More importantly, especially when having to use your email account as the user name for several different online services, you need to create separate passwords for each online account. If you don’t, once a cyber criminal steals user names and passwords from one company’s database, they will try to use that information on many other online sites until they find another place where it gives them access to that person’s online account, and so on. Passwords should be “long and strong,” meaning they should contain at least eight characters (having more will make it harder for criminals to crack them) and they should use a combination of lower-case letters, upper-case letters, numbers, and special characters (usually the ones on the keyboard above the numbers, by using the shift-key). For instance, “password” is weak, “Pa$$woRD” is better but still weak, and “p@$5W0rD%” is stronger (just as an example). You should not create passwords which contain your first or last name, names of family members or pets or any common dictionary words. You can also create a password from a phrase or your favorite song lyrics – for example, a password might be “MhAlLWfWwAs” which doesn’t have any numbers or special characters, and it came from “Mary had a little lamb whose fleece was white as snow” (taking the first letter of each word). Lastly, you should change your passwords on a regular basis, at least every six months or more often.

Keep your passwords in a secure place, never leave them out in the open (such as on a notepad) and don’t share them with anyone else. If you create a file on your computer to save your passwords, do not name the file anything that relates to “password” or something similar, where cyber criminals would look if they hacked into your computer. Also, you should encrypt such a file (using a unique password with 12 to 16 characters), so that if it is stolen, it can’t be opened easily. Instead of creating and updating your own password file, you might want to use a password manager, which is a software program, that can be used either from your local computer or from the Internet. The online password managers are regular targets for cyber criminals and most cybersecurity experts recommend against using them, in favor of using a password program on your local computer.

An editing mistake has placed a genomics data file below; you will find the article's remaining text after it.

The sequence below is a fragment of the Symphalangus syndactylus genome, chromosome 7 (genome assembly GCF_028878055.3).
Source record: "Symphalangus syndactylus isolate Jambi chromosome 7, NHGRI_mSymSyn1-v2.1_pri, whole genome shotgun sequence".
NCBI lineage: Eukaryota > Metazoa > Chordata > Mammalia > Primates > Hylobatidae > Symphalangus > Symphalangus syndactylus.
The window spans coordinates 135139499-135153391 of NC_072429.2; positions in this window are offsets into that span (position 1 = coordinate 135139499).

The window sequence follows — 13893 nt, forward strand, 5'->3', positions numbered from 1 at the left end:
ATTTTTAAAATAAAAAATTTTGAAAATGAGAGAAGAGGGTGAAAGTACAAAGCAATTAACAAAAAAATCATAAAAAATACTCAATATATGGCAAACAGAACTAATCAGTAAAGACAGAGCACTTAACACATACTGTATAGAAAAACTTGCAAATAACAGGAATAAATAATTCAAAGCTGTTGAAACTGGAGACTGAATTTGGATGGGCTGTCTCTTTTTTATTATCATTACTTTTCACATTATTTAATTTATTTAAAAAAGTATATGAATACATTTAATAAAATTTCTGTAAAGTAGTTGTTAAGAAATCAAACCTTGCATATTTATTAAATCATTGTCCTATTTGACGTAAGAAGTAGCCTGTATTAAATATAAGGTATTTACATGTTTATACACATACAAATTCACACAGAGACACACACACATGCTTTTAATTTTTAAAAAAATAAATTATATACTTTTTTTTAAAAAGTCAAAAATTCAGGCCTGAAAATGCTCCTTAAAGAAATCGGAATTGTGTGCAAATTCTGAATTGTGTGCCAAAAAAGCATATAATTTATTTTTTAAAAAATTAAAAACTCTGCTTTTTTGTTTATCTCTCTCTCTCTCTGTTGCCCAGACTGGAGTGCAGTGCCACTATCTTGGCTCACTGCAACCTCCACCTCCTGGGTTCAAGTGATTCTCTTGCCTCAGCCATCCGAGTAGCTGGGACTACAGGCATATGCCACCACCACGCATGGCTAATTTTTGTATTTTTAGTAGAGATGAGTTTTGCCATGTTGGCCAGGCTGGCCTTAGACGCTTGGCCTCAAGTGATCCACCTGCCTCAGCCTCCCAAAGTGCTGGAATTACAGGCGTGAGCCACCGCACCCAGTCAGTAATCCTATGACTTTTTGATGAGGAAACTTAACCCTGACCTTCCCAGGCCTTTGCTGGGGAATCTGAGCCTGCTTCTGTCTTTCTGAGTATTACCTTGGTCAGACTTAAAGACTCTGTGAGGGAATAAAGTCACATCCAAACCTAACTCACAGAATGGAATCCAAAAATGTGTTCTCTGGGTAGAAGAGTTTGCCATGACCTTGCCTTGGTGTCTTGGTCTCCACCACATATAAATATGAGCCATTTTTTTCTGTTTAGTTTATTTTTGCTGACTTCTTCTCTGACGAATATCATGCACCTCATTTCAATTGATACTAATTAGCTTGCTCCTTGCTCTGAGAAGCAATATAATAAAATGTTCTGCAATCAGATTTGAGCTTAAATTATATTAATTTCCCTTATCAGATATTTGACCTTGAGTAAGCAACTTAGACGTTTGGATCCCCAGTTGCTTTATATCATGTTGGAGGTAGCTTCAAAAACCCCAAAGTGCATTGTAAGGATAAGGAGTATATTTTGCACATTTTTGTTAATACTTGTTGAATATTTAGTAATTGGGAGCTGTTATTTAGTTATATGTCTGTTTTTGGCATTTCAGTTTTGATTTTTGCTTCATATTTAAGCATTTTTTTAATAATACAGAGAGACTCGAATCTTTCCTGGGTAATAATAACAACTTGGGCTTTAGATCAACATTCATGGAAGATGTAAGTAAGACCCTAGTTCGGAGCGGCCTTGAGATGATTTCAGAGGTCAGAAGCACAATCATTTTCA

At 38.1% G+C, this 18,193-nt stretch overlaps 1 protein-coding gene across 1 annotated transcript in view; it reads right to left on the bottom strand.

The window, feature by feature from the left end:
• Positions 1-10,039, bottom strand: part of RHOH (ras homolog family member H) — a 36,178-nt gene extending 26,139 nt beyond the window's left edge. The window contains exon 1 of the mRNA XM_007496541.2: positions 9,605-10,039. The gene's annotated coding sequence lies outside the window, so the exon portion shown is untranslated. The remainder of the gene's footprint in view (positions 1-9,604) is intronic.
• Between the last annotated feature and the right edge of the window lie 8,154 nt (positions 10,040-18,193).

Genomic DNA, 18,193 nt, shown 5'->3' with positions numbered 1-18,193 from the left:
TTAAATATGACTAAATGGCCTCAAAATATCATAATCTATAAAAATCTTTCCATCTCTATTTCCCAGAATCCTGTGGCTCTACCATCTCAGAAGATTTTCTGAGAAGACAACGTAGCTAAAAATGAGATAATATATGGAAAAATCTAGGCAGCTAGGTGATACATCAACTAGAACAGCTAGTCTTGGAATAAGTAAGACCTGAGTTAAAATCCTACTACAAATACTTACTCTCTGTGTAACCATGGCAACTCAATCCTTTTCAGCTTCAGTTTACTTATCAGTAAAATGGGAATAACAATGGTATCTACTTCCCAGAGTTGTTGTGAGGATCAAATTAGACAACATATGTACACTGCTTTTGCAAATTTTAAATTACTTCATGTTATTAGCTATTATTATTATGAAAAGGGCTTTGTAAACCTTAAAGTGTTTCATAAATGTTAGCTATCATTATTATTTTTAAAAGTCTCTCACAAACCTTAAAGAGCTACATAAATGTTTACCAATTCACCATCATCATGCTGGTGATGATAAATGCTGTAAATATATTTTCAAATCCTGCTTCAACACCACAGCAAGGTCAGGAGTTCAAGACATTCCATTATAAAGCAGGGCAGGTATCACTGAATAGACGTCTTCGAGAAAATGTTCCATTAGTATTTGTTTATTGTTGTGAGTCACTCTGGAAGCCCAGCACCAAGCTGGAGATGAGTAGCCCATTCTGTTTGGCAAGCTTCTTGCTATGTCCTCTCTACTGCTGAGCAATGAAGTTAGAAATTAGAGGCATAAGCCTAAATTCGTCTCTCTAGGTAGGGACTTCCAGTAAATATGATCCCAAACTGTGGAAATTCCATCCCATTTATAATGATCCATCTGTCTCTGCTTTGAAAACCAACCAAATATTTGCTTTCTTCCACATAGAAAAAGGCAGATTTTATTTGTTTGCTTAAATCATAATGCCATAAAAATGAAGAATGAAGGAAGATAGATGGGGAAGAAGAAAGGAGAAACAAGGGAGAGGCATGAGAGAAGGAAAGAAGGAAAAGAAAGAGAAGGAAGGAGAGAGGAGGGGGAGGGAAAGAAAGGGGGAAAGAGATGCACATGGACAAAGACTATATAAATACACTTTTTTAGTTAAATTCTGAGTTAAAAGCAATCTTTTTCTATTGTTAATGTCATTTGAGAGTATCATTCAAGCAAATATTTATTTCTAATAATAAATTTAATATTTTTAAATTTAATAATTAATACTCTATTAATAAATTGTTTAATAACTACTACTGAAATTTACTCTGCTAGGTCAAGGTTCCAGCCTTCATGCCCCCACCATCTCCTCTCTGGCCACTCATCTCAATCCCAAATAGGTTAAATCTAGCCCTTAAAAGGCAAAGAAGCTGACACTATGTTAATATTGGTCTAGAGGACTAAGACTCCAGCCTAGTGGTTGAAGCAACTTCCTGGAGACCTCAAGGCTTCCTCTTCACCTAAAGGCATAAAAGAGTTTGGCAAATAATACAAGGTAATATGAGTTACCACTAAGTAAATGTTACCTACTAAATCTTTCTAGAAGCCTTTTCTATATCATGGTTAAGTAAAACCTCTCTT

Now, let’s move on to some other security steps you should take to prevent identity theft. Most of us get email messages from our banks and credit card companies, and they usually provide an “easy” link to their website, so you can check your balance or make a payment. Many people click on those links to do just that; however, I recommend that you do not use the email link. Tens of thousands of fraudulent “phishing” email messages are sent each week, looking exactly like they came from your financial institution – because the criminals simply copied all the logos and other information from the original site. They may have even been able to obtain the last four digits of your credit card number, so now it really looks legitimate, including the website that you are taken to when you clicked on the link. So, you enter your user name and password, then you are asked to verify your full account number (which you provide), and you get some sort of message that says “the website is not currently available, try again later” (or something similar). Now the criminals have everything they need to not only take all the available funds from that account, but also to open new credit card accounts which will be charged to you. The point of this scenario is, don’t click on email links – you should go to your web browser and manually type in the correct address, then bookmark it (add it to Favorites), so you can come back to it later. That way, you know you are going to the correct website and you should be able to perform whatever transactions are necessary. In a similar fashion, if you get a phone call from someone saying they are from your bank or credit card company, never give them personal or account information. You should initiate the phone call to your bank or the toll-free number for your credit card, and they will ask you to confirm some identifying information to ensure it’s you – in this case, you made the call and should know with whom you are speaking.